Housed within the University’s College of Doctoral Studies, the University of Phoenix Career Institute® conducts research to inform problem-solving and partners with leading organizations like Motherly to break down the barriers Americans face in their careers.

The M.O.M.™ report fuels the flame that’s burned since 2015, when Motherly was first established,” said Jill Koziol, co-founder and CEO, Motherly. “Moms need support – not just through program funding but with innovative solutions and partnerships that enable them to thrive, especially for mothers who wear an employee hat as well. The report reinforces the need for support for lower-income mothers in particular to find mentors, network into careers that suit their passions and talents, and pursue the necessary education and training to get there.”

For more about Motherly, visit

For more information about the University of Phoenix Career Institute® and the complete M.O.M.™ report, visit


The Mothers Overcome More™ or the M.O.M.™ report is one of the most comprehensive studies to date on the barriers American mothers face in their day-to-day lives, and the impact these barriers have on career development and advancement opportunities. The study was conducted by the University of Phoenix Career Institute®, part of the University’s College of Doctoral Studies, in partnership with Motherly— a platform of storytellers, teachers, shoppers and advocates for mothers— in order to provide insights on lower-income mothers and to help identify solutions to support and advance them on the path to self-sufficiency.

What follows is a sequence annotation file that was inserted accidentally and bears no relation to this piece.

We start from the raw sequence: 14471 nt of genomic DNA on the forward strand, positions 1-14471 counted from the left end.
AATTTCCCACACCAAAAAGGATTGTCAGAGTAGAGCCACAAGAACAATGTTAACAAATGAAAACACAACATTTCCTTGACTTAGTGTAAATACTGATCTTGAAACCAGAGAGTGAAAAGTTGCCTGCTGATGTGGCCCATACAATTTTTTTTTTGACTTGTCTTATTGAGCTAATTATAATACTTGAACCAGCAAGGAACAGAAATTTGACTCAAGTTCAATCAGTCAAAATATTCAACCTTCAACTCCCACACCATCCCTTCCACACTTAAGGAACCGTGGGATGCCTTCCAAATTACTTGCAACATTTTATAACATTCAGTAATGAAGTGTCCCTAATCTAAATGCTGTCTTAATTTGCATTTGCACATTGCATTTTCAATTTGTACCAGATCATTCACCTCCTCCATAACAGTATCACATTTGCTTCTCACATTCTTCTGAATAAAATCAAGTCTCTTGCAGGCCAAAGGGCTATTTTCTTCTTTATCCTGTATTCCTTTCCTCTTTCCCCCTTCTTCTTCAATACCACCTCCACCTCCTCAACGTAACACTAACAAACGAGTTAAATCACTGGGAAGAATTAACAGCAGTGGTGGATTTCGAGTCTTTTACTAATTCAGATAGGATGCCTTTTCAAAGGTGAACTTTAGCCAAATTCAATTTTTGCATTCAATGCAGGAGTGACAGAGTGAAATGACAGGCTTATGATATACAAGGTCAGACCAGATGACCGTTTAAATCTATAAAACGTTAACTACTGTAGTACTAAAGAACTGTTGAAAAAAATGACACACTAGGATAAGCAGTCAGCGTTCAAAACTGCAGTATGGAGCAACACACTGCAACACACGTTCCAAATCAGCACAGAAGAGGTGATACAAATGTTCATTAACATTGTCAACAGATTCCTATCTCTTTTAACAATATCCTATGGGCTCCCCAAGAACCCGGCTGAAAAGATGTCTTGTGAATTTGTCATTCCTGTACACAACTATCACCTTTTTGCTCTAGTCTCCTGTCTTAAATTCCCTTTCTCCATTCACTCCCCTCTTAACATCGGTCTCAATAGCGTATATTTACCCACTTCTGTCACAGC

The M.O.M.™ report comprised a 20-minute online survey of lower-income moms (n=1,000) and middle- and higher-income moms (n=500). All participants were U.S. adults (age 18 and up) who were employed or seeking employment at the time of research. Researchers conducted fieldwork between July 19 and Aug. 3, 2023. Income categories were determined using the University of Washington School of Social Work’s Self-Sufficiency Standard. A full methodology can be found at


University of Phoenix Career Institute® was created to address broad, persistent, and systemic barriers to career advancement through research-based solutions and impactful partnerships that break down barriers Americans face in their careers.


University of Phoenix innovates to help working adults enhance their careers and develop skills in a rapidly changing world. Flexible schedules, relevant courses, interactive learning, skills-mapped curriculum for our bachelor’s and master’s degree programs and a Career Services for Life® commitment help students more effectively pursue career and personal aspirations while balancing their busy lives. For more information, visit


Motherly is the leading parenting brand empowering women to thrive along their motherhood journey. As a woman-centered, evidence-based, and non-judgmental platform, Motherly supports its 40M+ monthly engaged audience from conception to college with expert information, an inspiring community, online educational classes, and commerce. For more information, visit and follow us on LinkedIn, Facebook, Instagram, TikTok, YouTube and Twitter.